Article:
Can You Hear Me Now?

active listening

 Opportunities are often missed because we are broadcasting when we should be listening. - Unknown

I am often asked, "What is the most important skill required for a leader?" While there are many potential answers—financial acumen, negotiations, planning, time management—my vote is "active listening." Being an active listener is critical in all interpersonal relationships. The active listener is unique, especially in today's world, and this uniqueness translates into personal and professional excellence, with many strong relationships.

At employee roundtables, I would frequently hear the criticism, "My manager doesn't listen to me." When employees would come to see me with an issue, they would often say, "You really listened to me" at the end of our session. What was the difference between the interaction with their manager and the time with me? Active listening.

When you listen actively, you should:

  • Focus entirely on the other person, without distractions. The cell phone is put away, e-mail notification is turned off, the computer screen is facing another direction and the door is shut. You have a note pad and pen and are taking notes while the person talks.


  • Paraphrase back to the speaker what they are saying to you: "So what I hear you telling me is . . ." "You are angry because . . ." "You believe your leader told you this, but did that."


  • You encourage the person to speak, especially about their feeling "Tell me more about this." "How did it make you feel when this happened?"


  • Pay attention to body language. During the entire time, you are watching their body language to pick up non-verbal cues. Your body language is open and accepting (no crossed arms or peaked hands). Don't immediately jump into problem solving mode, but rather let the person fully explain the situation and how they feel about it.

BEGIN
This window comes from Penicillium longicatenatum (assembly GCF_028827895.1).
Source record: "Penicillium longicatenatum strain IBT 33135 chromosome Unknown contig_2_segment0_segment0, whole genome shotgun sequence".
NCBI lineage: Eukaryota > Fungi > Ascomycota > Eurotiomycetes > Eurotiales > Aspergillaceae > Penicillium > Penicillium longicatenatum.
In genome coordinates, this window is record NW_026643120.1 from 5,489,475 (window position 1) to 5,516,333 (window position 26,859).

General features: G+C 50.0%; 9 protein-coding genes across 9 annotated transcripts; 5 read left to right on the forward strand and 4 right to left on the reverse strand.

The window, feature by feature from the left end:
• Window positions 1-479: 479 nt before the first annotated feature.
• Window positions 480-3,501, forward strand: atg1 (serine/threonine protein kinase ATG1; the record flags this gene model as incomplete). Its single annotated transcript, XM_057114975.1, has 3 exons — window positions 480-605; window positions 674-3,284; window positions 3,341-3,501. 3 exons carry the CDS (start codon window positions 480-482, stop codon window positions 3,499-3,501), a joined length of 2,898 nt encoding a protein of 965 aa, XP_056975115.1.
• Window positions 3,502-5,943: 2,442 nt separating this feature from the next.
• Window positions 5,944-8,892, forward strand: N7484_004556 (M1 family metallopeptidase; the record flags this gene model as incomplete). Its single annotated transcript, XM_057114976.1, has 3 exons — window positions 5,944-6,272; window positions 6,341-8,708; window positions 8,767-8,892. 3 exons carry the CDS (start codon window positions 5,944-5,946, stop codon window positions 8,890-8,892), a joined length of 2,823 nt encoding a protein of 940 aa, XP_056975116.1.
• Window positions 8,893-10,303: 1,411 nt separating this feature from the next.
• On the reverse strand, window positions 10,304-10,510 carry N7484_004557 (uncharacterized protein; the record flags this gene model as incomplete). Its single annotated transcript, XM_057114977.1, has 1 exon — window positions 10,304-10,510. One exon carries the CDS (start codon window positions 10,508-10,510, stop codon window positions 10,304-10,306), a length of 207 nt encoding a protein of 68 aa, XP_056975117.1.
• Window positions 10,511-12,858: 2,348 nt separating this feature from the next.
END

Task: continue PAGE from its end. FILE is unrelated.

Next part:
When the person is done, you paraphrase back the entire story using the notes that you took while they were speaking and asking them whether you heard them correctly.

Active listeners focus on the problem and the person, picking up significant non-verbal cues. They listen to understand and confirm that their understanding is correct. They carefully document the conversation and refer back to their notes, enhancing their credibility with the speaker. They hold back on solving the problem, acting as a sounding board so the speaker can learn to solve their own problems. Their ultimate solutions are well grounded, thoughtful and tested and of immense help to the speaker. Active listeners are considered respectful and wise, and people want to meet and know them. Their relationships are bountiful and rich, an excellent measure of a surpassing life.

Listen actively this week, and experience a new level of effective communication.

Action Points
Be an active listener.
Remove distractions so you can focus on the person.
Take notes.
Paraphrase back.
Show open body language.
Hear both sides.
Don't solve the problem unless asked.
Document the meeting.

Great understanding, more effectiveness, rich relationships!

Adapted from Chapter 19, Can You Hear Me Now?, of The Surpassing Life: 52 Practical Ways to Achieve Personal Excellence,



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